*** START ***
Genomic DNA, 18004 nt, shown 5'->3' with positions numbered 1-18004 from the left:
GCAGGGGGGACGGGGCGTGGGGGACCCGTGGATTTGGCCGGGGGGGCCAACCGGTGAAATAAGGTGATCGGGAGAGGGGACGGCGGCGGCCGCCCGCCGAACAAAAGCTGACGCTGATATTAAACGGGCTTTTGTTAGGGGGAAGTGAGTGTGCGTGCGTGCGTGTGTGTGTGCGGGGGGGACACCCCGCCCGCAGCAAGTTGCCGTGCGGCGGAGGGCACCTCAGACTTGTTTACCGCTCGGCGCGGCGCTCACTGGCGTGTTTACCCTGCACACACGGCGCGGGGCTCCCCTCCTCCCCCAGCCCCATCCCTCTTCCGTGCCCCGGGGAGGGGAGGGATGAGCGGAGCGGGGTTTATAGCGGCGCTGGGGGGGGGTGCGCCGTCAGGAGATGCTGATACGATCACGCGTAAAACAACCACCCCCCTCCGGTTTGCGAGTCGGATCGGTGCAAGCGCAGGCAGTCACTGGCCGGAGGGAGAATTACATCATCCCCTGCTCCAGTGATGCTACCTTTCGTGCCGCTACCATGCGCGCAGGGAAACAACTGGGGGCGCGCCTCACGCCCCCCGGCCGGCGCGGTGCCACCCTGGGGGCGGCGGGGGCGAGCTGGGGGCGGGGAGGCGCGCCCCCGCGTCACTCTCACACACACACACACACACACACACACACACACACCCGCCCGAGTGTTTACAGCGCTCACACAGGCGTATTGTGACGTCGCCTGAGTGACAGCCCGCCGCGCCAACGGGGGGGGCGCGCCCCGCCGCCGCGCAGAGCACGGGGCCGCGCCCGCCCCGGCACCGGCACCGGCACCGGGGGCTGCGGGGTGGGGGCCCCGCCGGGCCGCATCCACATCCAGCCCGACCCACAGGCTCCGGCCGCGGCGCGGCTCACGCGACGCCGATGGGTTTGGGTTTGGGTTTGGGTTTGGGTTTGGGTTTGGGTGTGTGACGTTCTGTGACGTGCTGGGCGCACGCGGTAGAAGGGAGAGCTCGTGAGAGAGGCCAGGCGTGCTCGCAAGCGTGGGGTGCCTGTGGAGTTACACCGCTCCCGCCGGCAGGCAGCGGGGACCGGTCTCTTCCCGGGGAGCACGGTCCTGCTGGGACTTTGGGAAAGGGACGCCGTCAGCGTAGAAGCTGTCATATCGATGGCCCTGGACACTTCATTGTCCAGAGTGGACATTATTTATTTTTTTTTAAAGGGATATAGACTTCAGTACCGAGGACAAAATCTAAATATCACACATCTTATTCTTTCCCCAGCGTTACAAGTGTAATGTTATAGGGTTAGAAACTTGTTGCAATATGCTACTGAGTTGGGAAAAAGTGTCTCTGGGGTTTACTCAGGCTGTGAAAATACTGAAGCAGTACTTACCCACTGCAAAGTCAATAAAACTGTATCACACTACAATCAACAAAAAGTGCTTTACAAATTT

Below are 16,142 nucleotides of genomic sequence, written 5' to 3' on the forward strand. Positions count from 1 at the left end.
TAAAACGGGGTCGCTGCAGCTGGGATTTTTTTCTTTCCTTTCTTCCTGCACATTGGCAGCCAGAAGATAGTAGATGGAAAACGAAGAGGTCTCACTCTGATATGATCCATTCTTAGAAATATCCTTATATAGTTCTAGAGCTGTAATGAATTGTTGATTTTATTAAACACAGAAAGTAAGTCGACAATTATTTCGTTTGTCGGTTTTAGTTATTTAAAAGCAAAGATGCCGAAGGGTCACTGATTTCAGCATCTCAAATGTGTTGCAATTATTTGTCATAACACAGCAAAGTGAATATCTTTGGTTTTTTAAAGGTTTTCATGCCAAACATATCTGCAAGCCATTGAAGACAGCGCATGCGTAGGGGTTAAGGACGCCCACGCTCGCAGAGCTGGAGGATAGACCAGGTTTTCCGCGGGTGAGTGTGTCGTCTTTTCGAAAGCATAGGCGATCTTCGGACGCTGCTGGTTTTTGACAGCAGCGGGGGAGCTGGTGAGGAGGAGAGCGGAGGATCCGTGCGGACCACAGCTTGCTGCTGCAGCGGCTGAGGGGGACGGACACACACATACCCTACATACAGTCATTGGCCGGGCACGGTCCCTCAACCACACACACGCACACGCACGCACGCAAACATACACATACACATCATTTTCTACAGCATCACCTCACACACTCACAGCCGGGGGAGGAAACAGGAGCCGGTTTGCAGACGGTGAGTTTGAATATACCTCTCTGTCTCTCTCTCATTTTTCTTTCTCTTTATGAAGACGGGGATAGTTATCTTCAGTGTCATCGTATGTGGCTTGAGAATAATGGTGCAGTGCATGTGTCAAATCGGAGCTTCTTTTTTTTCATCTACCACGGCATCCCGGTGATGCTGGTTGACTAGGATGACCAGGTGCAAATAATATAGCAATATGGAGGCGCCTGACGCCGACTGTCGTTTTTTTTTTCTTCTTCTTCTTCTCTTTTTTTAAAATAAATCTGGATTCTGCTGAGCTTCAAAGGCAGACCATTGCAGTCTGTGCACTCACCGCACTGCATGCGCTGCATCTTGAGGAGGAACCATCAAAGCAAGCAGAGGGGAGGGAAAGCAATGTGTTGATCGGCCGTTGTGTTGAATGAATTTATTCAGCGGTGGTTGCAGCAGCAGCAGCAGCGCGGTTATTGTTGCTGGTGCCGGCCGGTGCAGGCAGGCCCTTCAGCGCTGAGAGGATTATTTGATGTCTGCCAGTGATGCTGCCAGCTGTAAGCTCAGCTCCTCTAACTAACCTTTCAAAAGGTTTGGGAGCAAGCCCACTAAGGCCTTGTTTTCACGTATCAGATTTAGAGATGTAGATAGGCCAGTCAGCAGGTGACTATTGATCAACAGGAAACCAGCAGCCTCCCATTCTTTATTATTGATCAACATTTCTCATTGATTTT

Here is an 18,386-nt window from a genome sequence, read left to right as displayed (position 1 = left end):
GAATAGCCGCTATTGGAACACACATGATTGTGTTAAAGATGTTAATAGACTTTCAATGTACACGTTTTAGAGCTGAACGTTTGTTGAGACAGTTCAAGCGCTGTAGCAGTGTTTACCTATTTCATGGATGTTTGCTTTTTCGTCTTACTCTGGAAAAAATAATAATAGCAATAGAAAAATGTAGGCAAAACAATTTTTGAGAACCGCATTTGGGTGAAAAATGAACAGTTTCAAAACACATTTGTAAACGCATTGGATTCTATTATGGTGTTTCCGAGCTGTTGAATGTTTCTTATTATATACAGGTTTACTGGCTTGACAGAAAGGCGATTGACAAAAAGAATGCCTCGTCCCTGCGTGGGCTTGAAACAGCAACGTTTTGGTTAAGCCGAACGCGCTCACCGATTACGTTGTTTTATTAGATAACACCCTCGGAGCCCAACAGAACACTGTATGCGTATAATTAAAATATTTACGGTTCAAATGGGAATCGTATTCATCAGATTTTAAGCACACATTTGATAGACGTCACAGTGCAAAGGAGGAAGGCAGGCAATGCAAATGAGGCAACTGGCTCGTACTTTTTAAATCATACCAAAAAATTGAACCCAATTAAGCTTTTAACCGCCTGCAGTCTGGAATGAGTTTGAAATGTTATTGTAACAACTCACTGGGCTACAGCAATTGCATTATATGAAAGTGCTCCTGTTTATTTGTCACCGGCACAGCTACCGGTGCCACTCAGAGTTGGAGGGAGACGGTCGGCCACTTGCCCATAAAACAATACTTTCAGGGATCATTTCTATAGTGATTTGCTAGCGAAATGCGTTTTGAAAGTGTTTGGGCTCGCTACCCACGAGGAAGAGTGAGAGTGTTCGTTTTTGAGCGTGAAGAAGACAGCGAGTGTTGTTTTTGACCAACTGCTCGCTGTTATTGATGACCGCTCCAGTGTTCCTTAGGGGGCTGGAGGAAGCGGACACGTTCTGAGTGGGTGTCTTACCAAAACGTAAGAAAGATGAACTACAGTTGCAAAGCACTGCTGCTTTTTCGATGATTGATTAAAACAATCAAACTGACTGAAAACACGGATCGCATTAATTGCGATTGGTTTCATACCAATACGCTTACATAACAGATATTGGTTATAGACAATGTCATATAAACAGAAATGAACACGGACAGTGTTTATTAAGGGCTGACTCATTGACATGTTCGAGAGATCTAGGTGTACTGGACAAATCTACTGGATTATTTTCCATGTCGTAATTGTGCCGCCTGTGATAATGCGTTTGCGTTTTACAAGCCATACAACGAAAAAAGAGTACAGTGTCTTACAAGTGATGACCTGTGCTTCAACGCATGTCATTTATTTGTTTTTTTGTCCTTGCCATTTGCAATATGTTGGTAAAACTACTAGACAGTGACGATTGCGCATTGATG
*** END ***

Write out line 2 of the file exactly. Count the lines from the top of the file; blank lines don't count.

GCAGGGGGGACGGGGCGTGGGGGACCCGTGGATTTGGCCGGGGGGGCCAACCGGTGAAATAAGGTGATCGGGAGAGGGGACGGCGGCGGCCGCCCGCCGAACAAAAGCTGACGCTGATATTAAACGGGCTTTTGTTAGGGGGAAGTGAGTGTGCGTGCGTGCGTGTGTGTGTGCGGGGGGGACACCCCGCCCGCAGCAAGTTGCCGTGCGGCGGAGGGCACCTCAGACTTGTTTACCGCTCGGCGCGGCGCTCACTGGCGTGTTTACCCTGCACACACGGCGCGGGGCTCCCCTCCTCCCCCAGCCCCATCCCTCTTCCGTGCCCCGGGGAGGGGAGGGATGAGCGGAGCGGGGTTTATAGCGGCGCTGGGGGGGGGTGCGCCGTCAGGAGATGCTGATACGATCACGCGTAAAACAACCACCCCCCTCCGGTTTGCGAGTCGGATCGGTGCAAGCGCAGGCAGTCACTGGCCGGAGGGAGAATTACATCATCCCCTGCTCCAGTGATGCTACCTTTCGTGCCGCTACCATGCGCGCAGGGAAACAACTGGGGGCGCGCCTCACGCCCCCCGGCCGGCGCGGTGCCACCCTGGGGGCGGCGGGGGCGAGCTGGGGGCGGGGAGGCGCGCCCCCGCGTCACTCTCACACACACACACACACACACACACACACACACACCCGCCCGAGTGTTTACAGCGCTCACACAGGCGTATTGTGACGTCGCCTGAGTGACAGCCCGCCGCGCCAACGGGGGGGGCGCGCCCCGCCGCCGCGCAGAGCACGGGGCCGCGCCCGCCCCGGCACCGGCACCGGCACCGGGGGCTGCGGGGTGGGGGCCCCGCCGGGCCGCATCCACATCCAGCCCGACCCACAGGCTCCGGCCGCGGCGCGGCTCACGCGACGCCGATGGGTTTGGGTTTGGGTTTGGGTTTGGGTTTGGGTTTGGGTGTGTGACGTTCTGTGACGTGCTGGGCGCACGCGGTAGAAGGGAGAGCTCGTGAGAGAGGCCAGGCGTGCTCGCAAGCGTGGGGTGCCTGTGGAGTTACACCGCTCCCGCCGGCAGGCAGCGGGGACCGGTCTCTTCCCGGGGAGCACGGTCCTGCTGGGACTTTGGGAAAGGGACGCCGTCAGCGTAGAAGCTGTCATATCGATGGCCCTGGACACTTCATTGTCCAGAGTGGACATTATTTATTTTTTTTTAAAGGGATATAGACTTCAGTACCGAGGACAAAATCTAAATATCACACATCTTATTCTTTCCCCAGCGTTACAAGTGTAATGTTATAGGGTTAGAAACTTGTTGCAATATGCTACTGAGTTGGGAAAAAGTGTCTCTGGGGTTTACTCAGGCTGTGAAAATACTGAAGCAGTACTTACCCACTGCAAAGTCAATAAAACTGTATCACACTACAATCAACAAAAAGTGCTTTACAAATTT